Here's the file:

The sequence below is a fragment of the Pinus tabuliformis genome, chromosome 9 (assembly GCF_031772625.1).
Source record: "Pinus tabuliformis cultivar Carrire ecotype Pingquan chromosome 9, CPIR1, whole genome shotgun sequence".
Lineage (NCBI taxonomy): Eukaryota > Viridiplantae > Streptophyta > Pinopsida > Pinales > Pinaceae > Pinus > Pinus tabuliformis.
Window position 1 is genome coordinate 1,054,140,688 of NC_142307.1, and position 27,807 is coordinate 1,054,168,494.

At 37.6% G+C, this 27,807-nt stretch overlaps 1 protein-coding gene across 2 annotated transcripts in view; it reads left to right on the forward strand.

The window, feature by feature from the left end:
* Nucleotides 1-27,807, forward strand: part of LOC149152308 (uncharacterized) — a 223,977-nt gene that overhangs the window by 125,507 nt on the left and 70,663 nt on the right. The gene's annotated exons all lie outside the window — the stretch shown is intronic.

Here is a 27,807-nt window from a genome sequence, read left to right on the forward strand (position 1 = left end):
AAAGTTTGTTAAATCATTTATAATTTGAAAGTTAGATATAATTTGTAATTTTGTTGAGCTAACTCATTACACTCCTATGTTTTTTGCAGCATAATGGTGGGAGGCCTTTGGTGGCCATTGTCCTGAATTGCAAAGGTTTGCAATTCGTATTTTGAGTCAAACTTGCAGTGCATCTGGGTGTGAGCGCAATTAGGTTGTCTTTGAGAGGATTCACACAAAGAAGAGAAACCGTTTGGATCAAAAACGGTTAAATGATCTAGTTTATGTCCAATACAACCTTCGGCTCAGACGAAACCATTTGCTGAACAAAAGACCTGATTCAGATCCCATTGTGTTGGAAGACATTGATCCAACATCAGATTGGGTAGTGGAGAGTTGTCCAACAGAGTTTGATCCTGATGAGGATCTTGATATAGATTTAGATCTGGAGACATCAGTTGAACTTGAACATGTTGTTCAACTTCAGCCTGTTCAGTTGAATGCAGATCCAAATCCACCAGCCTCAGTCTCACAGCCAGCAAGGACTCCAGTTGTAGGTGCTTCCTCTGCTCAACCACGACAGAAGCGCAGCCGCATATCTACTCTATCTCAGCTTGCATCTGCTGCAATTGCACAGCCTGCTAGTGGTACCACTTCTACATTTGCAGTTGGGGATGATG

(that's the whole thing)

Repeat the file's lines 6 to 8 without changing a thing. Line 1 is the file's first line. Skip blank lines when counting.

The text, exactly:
The window, feature by feature from the left end:
* Nucleotides 1-27,807, forward strand: part of LOC149152308 (uncharacterized) — a 223,977-nt gene that overhangs the window by 125,507 nt on the left and 70,663 nt on the right. The gene's annotated exons all lie outside the window — the stretch shown is intronic.

Here is a 27,807-nt window from a genome sequence, read left to right on the forward strand (position 1 = left end):